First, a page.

[argyllcms] Re: Average bug/Density curves/ xicclu -g predictability issue

  • From: Elena [service address] <1007140@xxxxxxxx>
  • To: argyllcms@xxxxxxxxxxxxx
  • Date: Sun, 23 Jan 2011 15:00:18 +0100

Hello Gerhard

On 23-Jan-2011, Gerhard Fuernkranz wrote:

> Iin case of your particular device (i.e. the ofps2.ti3 you had posted) I
> wonder, though, whether a black generation which attempts to maximize
> overall smoothness mightn't possibly decide not to use black ink at all
> (or to use it just rarely in some regions)?
> [ Btw, would you be willing to renounce the usage of black ink, and to
> print with CMY inks only, if this would be the case? ]

Good point :-)
Firstly I must specify that I also tried to generate a profile with
the -kz option to check the result. The result was very smooth and without
any noticeable bumps [btw the data I posted links of are already obsolete,
a bigger target was then created, measured and averaged].

But I'm not sure however if dropping K is a good choice or just a Pyrrhic 
victory!
After all the inks I'm using are highly metameric: the prints look very 
different
when viewed in sunlight, dayshadow, fluorescent light or incandescent light.
Using K gives dramatic improvements in metamerism.

Btw, don't think my concerns of continuity/smoothness are just related to
the tests I'm making on plain paper, of course! As I told, this is just a
way to amplify conceptual problems, to make them more detectable and to
understand and try to fix them. From what I found now (more and more tests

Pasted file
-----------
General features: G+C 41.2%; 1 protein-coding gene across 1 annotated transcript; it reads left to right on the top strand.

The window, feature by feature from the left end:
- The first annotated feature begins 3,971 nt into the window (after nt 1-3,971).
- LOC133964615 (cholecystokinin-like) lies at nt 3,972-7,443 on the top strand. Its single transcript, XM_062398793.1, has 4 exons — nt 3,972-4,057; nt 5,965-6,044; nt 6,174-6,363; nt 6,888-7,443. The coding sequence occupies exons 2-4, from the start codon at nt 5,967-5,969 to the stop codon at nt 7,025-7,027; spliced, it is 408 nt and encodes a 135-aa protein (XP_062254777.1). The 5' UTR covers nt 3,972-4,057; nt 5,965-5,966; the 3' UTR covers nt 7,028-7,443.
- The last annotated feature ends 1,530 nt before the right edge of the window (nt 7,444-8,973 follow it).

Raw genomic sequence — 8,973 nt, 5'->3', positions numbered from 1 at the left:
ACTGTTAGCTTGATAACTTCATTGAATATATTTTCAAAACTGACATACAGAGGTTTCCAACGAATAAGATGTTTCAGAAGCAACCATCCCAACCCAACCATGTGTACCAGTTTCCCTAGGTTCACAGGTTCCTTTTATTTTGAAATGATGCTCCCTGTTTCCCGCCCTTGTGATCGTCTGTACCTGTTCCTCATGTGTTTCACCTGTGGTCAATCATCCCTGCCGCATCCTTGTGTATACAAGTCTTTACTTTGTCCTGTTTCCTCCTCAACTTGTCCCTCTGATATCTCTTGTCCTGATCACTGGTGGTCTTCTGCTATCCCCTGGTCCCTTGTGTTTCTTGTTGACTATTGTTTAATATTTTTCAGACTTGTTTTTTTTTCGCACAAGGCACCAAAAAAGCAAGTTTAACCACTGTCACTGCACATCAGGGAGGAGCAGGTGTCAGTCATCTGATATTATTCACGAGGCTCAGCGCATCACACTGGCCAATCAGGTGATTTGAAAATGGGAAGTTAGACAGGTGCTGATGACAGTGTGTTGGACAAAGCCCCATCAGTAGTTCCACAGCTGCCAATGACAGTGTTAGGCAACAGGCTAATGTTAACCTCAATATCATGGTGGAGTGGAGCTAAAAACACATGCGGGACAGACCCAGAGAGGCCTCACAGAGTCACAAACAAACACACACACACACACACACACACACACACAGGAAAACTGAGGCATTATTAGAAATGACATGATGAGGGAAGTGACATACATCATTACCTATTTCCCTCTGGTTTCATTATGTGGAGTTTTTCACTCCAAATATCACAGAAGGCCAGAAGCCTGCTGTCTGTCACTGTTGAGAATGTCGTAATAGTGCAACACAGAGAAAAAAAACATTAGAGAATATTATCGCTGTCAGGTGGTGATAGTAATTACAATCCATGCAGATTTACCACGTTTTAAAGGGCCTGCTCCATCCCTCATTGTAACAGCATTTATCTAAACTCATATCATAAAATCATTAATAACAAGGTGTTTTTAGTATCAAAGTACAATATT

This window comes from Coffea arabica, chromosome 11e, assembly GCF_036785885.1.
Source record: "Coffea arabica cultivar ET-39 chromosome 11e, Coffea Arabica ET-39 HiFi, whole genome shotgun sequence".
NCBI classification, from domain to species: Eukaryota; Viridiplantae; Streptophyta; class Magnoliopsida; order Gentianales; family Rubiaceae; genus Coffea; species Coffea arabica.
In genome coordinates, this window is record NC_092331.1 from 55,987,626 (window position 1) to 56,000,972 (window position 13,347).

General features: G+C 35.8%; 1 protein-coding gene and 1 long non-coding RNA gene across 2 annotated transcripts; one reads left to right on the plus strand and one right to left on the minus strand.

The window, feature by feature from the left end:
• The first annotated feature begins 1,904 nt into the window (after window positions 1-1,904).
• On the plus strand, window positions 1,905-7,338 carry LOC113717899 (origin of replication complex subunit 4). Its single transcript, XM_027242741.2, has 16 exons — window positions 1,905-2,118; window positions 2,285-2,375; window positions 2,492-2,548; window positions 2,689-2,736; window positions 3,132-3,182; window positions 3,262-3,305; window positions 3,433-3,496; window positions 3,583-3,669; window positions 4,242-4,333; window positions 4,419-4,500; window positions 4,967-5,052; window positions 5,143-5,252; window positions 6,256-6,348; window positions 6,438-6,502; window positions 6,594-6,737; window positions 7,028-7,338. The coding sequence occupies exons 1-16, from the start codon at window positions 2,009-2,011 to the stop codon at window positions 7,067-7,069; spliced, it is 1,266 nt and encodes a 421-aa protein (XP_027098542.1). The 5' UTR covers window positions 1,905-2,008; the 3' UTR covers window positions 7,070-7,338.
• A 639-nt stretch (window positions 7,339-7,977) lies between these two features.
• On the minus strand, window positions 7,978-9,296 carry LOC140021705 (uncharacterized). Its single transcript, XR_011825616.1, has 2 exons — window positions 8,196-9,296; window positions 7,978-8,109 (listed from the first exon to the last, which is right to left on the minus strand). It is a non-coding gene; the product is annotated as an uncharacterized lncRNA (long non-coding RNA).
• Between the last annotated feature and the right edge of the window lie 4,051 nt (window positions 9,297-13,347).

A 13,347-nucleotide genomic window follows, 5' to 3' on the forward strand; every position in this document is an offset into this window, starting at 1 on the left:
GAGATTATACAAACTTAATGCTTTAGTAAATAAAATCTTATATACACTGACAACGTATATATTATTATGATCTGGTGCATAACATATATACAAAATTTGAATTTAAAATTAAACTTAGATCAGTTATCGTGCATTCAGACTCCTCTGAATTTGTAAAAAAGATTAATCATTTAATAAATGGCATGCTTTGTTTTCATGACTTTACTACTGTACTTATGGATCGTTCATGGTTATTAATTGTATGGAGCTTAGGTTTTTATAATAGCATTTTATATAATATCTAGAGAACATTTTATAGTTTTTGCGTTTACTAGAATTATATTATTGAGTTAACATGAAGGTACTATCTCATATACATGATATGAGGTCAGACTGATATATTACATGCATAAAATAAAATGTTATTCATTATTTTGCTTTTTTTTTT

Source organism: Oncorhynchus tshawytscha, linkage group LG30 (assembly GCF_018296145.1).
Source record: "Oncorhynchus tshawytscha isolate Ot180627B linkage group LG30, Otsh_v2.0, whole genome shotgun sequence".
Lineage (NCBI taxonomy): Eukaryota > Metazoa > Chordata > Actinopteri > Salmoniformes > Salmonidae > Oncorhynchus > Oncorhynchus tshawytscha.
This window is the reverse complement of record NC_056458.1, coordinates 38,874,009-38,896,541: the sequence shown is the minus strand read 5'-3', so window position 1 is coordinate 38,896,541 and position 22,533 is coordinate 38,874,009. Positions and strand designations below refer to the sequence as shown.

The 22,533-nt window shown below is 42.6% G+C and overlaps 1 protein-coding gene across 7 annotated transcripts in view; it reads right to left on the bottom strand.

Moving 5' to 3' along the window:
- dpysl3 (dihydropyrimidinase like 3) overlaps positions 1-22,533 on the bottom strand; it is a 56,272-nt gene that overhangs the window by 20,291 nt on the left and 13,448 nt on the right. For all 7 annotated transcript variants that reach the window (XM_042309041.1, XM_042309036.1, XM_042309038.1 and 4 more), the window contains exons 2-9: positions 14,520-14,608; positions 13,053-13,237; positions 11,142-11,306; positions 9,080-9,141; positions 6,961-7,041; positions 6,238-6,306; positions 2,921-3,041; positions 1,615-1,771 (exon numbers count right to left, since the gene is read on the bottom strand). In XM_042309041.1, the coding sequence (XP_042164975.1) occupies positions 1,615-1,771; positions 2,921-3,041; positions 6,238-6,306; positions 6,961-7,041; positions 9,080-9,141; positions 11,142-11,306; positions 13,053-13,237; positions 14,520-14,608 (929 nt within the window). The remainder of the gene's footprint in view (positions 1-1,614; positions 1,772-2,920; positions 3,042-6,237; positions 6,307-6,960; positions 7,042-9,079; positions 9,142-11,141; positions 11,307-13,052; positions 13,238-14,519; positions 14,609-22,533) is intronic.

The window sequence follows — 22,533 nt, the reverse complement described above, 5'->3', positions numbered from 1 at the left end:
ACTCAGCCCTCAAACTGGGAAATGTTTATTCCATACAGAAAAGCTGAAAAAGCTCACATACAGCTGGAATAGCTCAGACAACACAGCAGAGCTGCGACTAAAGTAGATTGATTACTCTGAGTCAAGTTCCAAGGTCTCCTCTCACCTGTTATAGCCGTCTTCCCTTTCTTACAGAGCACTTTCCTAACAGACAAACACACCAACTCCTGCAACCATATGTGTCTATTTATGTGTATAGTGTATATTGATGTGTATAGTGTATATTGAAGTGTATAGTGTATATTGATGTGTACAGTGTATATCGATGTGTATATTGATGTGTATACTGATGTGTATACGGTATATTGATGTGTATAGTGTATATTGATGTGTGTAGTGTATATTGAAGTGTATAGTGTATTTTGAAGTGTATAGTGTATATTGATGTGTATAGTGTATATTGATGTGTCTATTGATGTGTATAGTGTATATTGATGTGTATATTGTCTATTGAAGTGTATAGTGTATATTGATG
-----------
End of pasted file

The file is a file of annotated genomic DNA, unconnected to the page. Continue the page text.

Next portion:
have to be done of course) the smoothness problem arises anyway, even on
papers where I can reach 100% K in the blacks. The fact that with plain paper
and these inks you are forced to keep K at 20% or so at the ramp end is
not of course the primary cause of problems: once you select the proper
curve you obtain a smooth behaviour - but IN THE GREYS at best.

>> course] using link profiles or some other argyll tool [I'm not very expert 
>> here...]
>> to create an abstract (idelized ?) CMY->CMYK separation, then profiling the
>> CMY side and then linking the two profiles together... not sure I could 
>> explain
>> well
>
> Didn't you say, that you did implement the driver yourself? You are
> certainly free to change it so that it expetcs CMY or RGB input, doing
> the desired CMY -> CMYK (or RGB -> CMYK) separation internally. Then you
> can profile it simply as CMY or RGB device.

Oh yes, of course, surely :) Just it's not the way I like to work to
send RGB or CMY values to the driver. I like the versatility of
working in CMYK - for example in documents editors when you are mixing
maybe photos and text and graphics, and you think in CMYK terms of course, not
RGB. You there will choose maybe clean K for text, C for blue shapes, etc.
As usually graphicians do. The generated A2B table is very reliable and precise
with this respect and gives very predictable results. Just, I'd like B2A tables 
to
work in a more smooth manner. I don't like to be doing too many things "by 
hands":
since they invented the ICC profiles, it's a right thing using them.

But when I see severe channel swappings analyzing a slice I'm concerned that
something at the orygin is perhaps wrong and could be seriously optimized.
I have collected many slices showing troublesome areas, even from quality
papers profiles where there's not that K turning down issues.

So I'm currently stuck with this idea, that colprof should calculate a
K curve based on the given parameters, but then it should really KEEP
that K shape thru all tints as a main reference rule for separation,
not for neutrals only, being at most allowed to drift just SLIGHTLY
from it if it thinks it's good to, but always keeping it as a main reference,
to detect whether severe discontinuities will be introduced or not.

/&

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